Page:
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A sponge of the Cliona viridis complex invades and excavates corals of Gulf of Mannar, southeast India
Sponges play an important role in biogenic coral reef degradation, and it is acknowledged that elevated levels of sponge erosion commonly indicate poor health of coral reef environments. An increase in coral-excavating sponge abundances has been reported from a number of locations, a development that may move coral reef carbonate budgets increasingly towards net erosion. The role of coral-excavating sponges on Indian reefs has not been studied in as much detail as elsewhere. This paper describes the observation of a coral-excavating sponge from the family Clionaidae. This brown, endolithic sponge formed a coherent thin layer over the surface of the substratum and had a spicule complement of tylostyles and spirasters. It thus belongs to the Cliona viridis species complex, which as group is widely distributed and commonly displays high bioerosion rates. Accurate identification will require molecular studies and is presently deferred. The sponge was found excavating only Turbinaria mesenterina colonies of Gulf of Mannar. Within the surveyed area of 60 m2 38.58% of T. mesenterina colonies found to be invaded by the sponge. Targeted long-term studies across a larger spatial scale are warrented to assess the role of this sponge in more detail, and whether its abundances change over time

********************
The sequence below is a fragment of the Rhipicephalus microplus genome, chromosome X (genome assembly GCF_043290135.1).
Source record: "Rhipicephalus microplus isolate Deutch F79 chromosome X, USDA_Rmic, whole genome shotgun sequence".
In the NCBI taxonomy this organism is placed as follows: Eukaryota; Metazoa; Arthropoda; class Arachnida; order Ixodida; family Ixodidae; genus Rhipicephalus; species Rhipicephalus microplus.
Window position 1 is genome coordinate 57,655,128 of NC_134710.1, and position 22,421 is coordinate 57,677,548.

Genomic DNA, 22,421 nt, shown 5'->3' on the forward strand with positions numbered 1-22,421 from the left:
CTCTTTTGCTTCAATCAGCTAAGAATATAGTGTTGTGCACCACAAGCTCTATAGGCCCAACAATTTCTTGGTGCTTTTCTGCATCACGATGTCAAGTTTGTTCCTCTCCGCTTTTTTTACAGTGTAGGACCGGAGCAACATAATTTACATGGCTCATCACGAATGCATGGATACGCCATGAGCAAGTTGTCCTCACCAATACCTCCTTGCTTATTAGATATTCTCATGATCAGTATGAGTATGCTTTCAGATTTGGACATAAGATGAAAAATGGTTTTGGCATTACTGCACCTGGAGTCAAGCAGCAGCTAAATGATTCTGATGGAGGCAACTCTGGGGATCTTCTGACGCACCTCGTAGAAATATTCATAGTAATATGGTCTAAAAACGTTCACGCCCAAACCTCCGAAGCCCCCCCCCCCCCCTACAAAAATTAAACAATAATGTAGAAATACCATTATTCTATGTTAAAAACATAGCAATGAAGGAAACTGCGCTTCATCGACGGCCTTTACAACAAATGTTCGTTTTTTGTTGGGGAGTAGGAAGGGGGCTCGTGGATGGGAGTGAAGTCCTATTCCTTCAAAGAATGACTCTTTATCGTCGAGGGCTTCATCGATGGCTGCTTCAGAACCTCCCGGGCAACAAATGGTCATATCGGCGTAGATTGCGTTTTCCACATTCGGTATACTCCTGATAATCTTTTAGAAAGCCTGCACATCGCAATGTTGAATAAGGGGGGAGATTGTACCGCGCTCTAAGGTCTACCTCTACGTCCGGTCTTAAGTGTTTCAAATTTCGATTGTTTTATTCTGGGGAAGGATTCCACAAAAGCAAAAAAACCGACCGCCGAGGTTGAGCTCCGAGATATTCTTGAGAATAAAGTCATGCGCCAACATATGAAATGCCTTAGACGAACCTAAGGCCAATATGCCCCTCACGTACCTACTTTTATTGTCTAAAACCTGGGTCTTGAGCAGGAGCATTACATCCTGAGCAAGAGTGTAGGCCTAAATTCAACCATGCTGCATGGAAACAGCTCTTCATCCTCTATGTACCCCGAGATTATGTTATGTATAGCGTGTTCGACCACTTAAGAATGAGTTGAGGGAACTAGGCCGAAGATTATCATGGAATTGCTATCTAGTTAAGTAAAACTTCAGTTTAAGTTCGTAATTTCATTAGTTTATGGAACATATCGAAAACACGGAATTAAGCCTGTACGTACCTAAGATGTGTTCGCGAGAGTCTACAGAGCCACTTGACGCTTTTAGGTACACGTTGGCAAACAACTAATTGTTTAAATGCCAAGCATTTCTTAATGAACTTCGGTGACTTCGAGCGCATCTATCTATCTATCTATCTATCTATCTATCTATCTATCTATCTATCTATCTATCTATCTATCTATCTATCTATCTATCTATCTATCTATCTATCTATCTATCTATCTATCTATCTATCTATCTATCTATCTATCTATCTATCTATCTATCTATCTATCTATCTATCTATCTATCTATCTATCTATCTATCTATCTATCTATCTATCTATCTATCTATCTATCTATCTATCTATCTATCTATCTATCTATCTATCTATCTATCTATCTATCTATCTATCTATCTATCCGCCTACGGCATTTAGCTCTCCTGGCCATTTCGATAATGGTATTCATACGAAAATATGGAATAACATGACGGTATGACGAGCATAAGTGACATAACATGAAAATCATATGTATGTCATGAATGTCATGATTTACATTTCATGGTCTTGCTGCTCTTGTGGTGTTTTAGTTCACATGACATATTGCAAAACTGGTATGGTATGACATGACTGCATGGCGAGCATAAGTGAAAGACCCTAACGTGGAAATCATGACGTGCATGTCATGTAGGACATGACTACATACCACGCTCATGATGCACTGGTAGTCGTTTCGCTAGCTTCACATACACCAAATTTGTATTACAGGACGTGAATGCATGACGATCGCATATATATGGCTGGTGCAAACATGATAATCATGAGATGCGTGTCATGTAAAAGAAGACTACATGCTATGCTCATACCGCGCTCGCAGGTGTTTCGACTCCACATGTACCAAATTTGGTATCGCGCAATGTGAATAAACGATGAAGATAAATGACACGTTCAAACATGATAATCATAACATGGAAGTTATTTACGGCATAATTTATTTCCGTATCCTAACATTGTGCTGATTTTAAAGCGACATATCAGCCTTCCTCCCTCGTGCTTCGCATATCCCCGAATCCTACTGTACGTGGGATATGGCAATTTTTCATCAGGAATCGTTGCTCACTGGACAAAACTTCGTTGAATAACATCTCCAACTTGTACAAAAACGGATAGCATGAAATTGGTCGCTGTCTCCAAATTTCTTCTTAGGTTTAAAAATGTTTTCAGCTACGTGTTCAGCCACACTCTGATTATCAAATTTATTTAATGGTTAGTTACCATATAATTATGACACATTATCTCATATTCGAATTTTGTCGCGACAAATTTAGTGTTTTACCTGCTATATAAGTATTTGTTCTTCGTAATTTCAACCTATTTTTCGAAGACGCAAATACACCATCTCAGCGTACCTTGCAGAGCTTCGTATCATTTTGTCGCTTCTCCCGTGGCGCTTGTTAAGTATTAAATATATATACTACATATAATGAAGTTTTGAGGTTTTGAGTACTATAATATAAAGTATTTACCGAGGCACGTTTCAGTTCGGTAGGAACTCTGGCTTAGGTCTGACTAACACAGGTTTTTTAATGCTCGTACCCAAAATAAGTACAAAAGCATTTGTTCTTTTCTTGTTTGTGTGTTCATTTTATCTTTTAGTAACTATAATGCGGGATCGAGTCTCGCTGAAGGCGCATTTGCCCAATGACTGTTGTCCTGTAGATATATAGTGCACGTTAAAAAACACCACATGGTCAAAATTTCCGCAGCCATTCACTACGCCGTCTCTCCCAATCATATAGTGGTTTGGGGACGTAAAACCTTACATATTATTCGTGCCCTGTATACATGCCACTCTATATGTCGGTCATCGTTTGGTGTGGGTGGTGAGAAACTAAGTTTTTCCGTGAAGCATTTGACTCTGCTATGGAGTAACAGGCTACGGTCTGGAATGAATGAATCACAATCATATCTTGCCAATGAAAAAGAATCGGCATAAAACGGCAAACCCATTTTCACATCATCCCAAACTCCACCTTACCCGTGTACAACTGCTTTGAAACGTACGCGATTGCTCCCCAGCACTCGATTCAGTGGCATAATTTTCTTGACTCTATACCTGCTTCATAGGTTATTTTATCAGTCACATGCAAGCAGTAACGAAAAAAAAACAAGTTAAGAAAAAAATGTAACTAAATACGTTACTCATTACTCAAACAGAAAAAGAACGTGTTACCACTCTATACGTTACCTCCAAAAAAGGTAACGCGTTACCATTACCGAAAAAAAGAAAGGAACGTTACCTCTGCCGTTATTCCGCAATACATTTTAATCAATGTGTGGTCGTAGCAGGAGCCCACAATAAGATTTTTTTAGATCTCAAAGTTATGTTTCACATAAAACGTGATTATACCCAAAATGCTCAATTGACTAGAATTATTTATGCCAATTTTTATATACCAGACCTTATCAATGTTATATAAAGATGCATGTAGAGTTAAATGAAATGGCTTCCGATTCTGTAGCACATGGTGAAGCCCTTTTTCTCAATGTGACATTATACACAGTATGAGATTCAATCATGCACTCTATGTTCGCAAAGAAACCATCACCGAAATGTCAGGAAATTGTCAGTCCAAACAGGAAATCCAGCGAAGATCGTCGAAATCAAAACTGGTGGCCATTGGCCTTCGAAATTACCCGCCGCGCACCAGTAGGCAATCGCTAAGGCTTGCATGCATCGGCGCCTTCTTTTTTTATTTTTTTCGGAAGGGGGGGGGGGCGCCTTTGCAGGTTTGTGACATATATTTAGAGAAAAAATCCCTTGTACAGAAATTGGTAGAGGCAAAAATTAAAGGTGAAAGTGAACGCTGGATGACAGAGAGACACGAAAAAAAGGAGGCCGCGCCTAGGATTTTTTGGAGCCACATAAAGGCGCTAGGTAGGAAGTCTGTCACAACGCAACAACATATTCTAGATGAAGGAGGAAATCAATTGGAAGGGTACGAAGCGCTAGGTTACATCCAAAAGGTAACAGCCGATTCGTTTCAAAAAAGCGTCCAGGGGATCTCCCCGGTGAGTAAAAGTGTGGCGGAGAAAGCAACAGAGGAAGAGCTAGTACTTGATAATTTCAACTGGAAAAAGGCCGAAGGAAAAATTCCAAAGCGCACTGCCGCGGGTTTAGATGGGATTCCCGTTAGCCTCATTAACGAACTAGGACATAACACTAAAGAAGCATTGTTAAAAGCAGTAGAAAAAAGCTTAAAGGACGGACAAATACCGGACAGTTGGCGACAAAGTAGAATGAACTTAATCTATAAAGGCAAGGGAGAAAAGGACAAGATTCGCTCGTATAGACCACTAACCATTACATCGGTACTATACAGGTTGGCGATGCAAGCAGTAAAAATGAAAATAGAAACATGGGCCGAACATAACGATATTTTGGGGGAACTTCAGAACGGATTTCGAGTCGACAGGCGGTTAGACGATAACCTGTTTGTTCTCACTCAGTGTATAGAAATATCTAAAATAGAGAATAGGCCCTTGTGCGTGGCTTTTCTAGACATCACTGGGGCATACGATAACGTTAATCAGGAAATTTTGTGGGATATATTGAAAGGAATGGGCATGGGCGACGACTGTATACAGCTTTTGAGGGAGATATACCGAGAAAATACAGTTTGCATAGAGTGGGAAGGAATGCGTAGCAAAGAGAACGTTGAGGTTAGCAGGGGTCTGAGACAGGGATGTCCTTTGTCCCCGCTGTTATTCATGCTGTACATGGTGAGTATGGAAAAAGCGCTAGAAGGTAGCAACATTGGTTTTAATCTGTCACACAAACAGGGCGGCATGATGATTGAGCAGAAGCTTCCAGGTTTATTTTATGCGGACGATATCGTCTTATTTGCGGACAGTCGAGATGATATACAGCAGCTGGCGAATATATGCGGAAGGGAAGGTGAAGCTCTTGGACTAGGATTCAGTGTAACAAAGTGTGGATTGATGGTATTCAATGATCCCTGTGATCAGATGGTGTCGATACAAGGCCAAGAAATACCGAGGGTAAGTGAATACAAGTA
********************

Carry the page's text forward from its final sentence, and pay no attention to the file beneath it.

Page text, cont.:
MF17247 Accepted 08 November 2017
© CSIRO 2017